The valley is stirring with new life and there are subtle changes every day.
The primroses flowering along the stream will soon give way to bluebells, before the leaf canopy above opens out.
It’s a very busy time for us, not only with lambing but also incubating hatching eggs for our rare breed poultry. It’s good to pause, though, as we walk through the fields to check the sheep, and look across the valley towards the pine trees on the edge of the National Trust’s Brockhampton Estate, to see the cider orchard blossoming and hear the rattling sound of woodpeckers carving out new nests in the trunks of tall trees by the stream. The sight of the lambs gambolling in the fields never fails to bring a smile to the faces of those watching.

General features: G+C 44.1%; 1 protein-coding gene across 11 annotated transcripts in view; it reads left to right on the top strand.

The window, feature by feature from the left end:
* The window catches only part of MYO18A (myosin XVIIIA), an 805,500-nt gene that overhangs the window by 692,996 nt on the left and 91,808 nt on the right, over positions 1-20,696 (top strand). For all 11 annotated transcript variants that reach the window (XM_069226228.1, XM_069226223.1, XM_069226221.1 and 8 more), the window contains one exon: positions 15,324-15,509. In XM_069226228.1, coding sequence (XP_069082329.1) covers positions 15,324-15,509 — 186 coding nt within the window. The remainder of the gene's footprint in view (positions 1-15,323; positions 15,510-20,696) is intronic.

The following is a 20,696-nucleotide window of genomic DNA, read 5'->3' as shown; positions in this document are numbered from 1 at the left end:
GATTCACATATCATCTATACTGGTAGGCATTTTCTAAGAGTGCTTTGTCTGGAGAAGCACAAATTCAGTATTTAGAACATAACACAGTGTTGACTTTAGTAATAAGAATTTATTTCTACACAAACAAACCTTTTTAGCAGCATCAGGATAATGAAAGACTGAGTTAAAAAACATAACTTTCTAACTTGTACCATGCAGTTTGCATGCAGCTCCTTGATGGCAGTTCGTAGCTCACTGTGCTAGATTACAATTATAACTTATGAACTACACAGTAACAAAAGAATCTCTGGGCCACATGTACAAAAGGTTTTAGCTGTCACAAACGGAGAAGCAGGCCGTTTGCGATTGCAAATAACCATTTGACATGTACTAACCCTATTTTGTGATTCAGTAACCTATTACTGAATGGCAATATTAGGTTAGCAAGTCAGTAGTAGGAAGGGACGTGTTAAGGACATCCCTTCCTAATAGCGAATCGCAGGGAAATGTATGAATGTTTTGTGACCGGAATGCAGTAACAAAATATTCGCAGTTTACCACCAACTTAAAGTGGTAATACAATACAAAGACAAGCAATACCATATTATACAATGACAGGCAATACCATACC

The robins are the first to begin singing to defend their nesting territories, followed by the wrens, whose pretty trills and warbles are much louder than you’d expect from such a tiny bird. By March the valley is filled with birdsong every morning and evening.